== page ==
On November 11 we observe Remembrance Day in Canada. In other countries it is known as Armistice Day. It commemorates the signing of the agreement that ended the First World War at the 11th hour of the 11th day of the 11th month in 1918. That was supposed to be the “war to end all wars” and of course we know it wasn’t. Sadly there has been another World War and there have been many other conflicts in Korea, Eastern Europe, Afghanistan, the Middle East, and many other parts of the world. Too many young men and women have died; many more have been injured physically, mentally, emotionally and spiritually. They are still suffering with those invisible wounds, the ones that have gone by different names and most recently known as Post-Traumatic Stress Disorder (PTSD). Too many have taken their own lives because they couldn’t bear the pain any longer.

Just before Remembrance Day in 2017 I had the honour to speak with a former member of Canada’s military Andrew Godin about his PTSD.  He told me that although things are getting better, there is still a long way to go to get soldiers the help they need. 

 From my conversation with Andrew I wrote an article for The Napanee Guide that I hope will help people to better understand the invisibly wounded soldier. Here is that article:

The Invisible Soldier: Many veterans living with the invisible wound, PTSD.

Published November 9, 2017: Napanee Guide, Postmedia Network

Napanee resident Andrew Godin was officially released from the Canadian military in 2006 but he lived with his invisible wounds from his years of service starting in 2003, and he still lives with those wounds. Godin, like many veterans, lives with Post Traumatic Stress Disorder (PTSD), and by telling his story, he hopes he helps others living with it too.

“We are getting better at getting over the hurdle of talking about PTSD, and treatments are getting better too, but there is a lot of work to do, and some men and women will still not talk about it, because they don’t want to jeopardize their careers,” Godin said.

After his diagnosis, he said that he was offered a very different job than the one he’d had as the Office Production Manager and Warrant Officer with the Mapping and Charting division—a new job that he felt he could not do. So he opted to leave the military, and still holds some resentment against those who were not willing to help him continue with the job he loved.

“I was dead to them, and after 20 years of service, it was a difficult decision to leave, but I was being ‘retired’ to this other job very fast, and I couldn’t do it.”

Godin said that he thinks there is still a lack of education and understanding about PTSD and how it affects people. He added that things are a lot better now, but there are things to work on: one of them being a better level of health services and consistency of services.

“There have been some services available in the past that are no longer available, because many thought, or think, the problem is over, that we’ve dealt with it, so it’s time to move on,” Godin said. “Changes to the Veterans Charter [where vets get a lump sum payment rather than a monthly pension] does not work for people with PTSD.”

Godin explained that some choose to self-medicate the symptoms of PTSD—sleeplessness, anxiety, depression, mood swings, etc. with alcohol or drugs, and they become addicts. They need something to kill the pain. When they have access to a lot of money, they are not capable of making rational judgement as to the wise use of those funds, and soon burn through them. Some sufferers with PTSD get to the point where they cannot cope anymore, or they can’t wait for treatment, and they commit suicide.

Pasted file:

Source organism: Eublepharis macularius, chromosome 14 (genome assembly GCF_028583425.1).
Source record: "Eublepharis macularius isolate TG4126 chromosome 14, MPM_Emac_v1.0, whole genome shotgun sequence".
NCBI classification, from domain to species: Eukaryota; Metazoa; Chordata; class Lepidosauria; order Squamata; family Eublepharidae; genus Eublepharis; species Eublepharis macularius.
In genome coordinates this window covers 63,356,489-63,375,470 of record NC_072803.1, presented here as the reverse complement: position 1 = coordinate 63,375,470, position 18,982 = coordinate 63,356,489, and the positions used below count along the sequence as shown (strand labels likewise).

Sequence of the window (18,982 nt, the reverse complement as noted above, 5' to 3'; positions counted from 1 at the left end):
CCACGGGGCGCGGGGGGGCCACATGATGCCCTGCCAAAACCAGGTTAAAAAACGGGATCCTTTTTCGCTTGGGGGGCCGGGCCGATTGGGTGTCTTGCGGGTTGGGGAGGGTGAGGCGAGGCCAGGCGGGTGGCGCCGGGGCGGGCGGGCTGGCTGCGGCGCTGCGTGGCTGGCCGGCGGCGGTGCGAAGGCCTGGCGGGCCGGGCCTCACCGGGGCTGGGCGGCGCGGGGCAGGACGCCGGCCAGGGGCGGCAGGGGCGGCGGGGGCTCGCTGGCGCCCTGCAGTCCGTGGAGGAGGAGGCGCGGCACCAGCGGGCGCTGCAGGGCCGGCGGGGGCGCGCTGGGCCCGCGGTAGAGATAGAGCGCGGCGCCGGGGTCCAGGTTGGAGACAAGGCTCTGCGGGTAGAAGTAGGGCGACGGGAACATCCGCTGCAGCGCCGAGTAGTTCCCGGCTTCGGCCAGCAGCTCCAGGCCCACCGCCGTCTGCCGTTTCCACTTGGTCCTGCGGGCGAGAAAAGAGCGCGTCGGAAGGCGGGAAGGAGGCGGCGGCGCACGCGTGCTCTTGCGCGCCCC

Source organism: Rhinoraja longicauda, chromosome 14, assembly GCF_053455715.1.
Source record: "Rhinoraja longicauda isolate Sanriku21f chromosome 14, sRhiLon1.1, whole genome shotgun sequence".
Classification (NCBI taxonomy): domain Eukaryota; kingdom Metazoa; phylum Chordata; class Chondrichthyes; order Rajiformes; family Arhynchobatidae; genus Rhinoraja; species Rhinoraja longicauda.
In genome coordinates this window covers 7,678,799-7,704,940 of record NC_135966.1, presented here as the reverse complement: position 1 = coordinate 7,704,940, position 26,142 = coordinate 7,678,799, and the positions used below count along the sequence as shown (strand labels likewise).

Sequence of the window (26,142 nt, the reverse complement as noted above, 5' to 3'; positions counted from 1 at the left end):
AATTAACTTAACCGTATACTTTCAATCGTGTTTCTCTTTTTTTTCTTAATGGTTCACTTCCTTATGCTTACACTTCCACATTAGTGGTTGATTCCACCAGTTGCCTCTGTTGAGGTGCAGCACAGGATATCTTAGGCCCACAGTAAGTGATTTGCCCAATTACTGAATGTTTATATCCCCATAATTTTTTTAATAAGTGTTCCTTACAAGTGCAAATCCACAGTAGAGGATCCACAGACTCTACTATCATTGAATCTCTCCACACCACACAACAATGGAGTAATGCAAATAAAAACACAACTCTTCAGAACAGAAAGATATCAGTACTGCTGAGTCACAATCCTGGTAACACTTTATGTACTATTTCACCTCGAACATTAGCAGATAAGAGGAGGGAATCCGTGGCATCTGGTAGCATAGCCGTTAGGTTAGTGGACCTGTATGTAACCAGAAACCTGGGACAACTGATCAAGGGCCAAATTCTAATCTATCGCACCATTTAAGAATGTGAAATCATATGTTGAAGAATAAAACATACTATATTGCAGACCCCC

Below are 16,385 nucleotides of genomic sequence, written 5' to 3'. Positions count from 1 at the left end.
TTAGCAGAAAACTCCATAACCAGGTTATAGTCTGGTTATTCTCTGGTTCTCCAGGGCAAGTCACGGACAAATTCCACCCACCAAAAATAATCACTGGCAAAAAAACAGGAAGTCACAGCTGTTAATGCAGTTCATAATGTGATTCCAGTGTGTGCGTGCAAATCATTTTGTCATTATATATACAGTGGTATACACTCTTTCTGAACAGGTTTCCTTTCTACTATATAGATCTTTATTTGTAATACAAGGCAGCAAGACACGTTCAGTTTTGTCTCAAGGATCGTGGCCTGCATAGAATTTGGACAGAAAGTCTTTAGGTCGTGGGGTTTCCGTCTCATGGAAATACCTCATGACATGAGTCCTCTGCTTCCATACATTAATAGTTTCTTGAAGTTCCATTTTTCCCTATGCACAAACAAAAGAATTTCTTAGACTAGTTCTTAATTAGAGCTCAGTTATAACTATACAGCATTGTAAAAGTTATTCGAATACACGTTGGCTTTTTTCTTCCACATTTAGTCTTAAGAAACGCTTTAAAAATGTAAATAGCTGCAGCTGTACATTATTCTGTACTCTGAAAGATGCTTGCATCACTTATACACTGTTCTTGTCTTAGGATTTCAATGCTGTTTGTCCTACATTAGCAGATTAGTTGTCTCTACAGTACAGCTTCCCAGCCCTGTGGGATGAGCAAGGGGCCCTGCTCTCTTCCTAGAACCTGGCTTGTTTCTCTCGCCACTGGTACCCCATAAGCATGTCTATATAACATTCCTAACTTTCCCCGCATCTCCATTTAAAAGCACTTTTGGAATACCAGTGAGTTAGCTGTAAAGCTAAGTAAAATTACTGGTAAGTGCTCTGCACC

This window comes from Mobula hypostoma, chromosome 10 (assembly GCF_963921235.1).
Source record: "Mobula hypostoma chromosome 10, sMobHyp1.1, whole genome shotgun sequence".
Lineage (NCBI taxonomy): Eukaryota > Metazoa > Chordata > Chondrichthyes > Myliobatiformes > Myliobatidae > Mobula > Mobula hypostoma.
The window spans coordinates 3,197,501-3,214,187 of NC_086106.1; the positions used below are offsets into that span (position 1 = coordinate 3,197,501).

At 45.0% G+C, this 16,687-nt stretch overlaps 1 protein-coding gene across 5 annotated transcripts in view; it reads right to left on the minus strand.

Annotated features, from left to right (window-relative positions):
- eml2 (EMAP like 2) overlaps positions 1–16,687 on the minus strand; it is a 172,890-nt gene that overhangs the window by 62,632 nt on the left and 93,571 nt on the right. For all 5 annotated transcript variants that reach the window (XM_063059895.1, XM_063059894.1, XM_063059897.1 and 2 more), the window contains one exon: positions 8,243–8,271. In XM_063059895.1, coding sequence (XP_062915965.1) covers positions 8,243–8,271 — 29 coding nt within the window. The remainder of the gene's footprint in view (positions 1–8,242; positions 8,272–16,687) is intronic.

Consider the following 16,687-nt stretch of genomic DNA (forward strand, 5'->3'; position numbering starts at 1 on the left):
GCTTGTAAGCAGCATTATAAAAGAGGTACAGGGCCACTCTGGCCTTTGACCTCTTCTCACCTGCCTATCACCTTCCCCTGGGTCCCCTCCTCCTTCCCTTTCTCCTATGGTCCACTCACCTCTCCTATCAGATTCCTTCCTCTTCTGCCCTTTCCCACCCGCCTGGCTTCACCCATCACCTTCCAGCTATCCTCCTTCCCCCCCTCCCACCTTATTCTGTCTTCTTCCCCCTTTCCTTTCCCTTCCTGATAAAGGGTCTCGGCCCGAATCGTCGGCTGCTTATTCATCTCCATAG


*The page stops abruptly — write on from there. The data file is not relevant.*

“It’s not the PTSD that gets you—it’s the other stuff related to it. I know more people who’ve died by their own hands than were killed in rotation. They were just tired of fighting every day. I know families that have been devastated by PTSD, and its effects,” Godin said.

“There is still a real lack of help for family members dealing with a spouse or family member with PTSD.

They unfortunately bear the brunt of the disease and become the front line support for these people and they neither have the support, resources or expertise in which to do so. I’m lucky to have the support of my wife, but I’m also not going to let this [PTSD] get me, so I’m still fighting every day.”

Godin said he doesn’t know how we have the conversation to talk about this invisible wound that no one really wants to talk about, or deal with. Veterans groups have started their own support groups, and being able to get together with friends at the Legion branch helps.

“It’s hard because everyone is off on their own agenda, and there are not enough resources—money or people—to help,” he said. “This isn’t limited to the military; it’s widespread that mental illnesses are not as well serviced as some physical ones, but we [the military] have to keep our eye on the target: doing a better job of helping our men and women who are dealing with this.”

Some programs that are helping offer veterans the opportunity to play golf, go horseback riding, or enjoy other sports. Their teammates are all veterans, so they have some shared experiences.  Some of these programs are privately funded; others funded through Legion branches. Currently there aren’t any of these programs in this area, but that could change. The Invictus Games that were held in Toronto had many participants who are living with PTSD, as well as those who’ve been physically injured. Godin said this recognition of the physical and mental illnesses that soldiers deal with helped bring the PTSD to the forefront. He added that he hopes that when people are thinking of veterans on Remembrance Day, they will not only honour the war dead, but honour the living too—especially those living with the invisible wound of PTSD.

“Something like the Invictus Games is great because it gave people a new purpose; a new focus, and it brought attention to the strength that soldiers have—the physical and mental toughness. So that’s a positive change for the future. We’ve come a long way, but there’s still a long way to go.”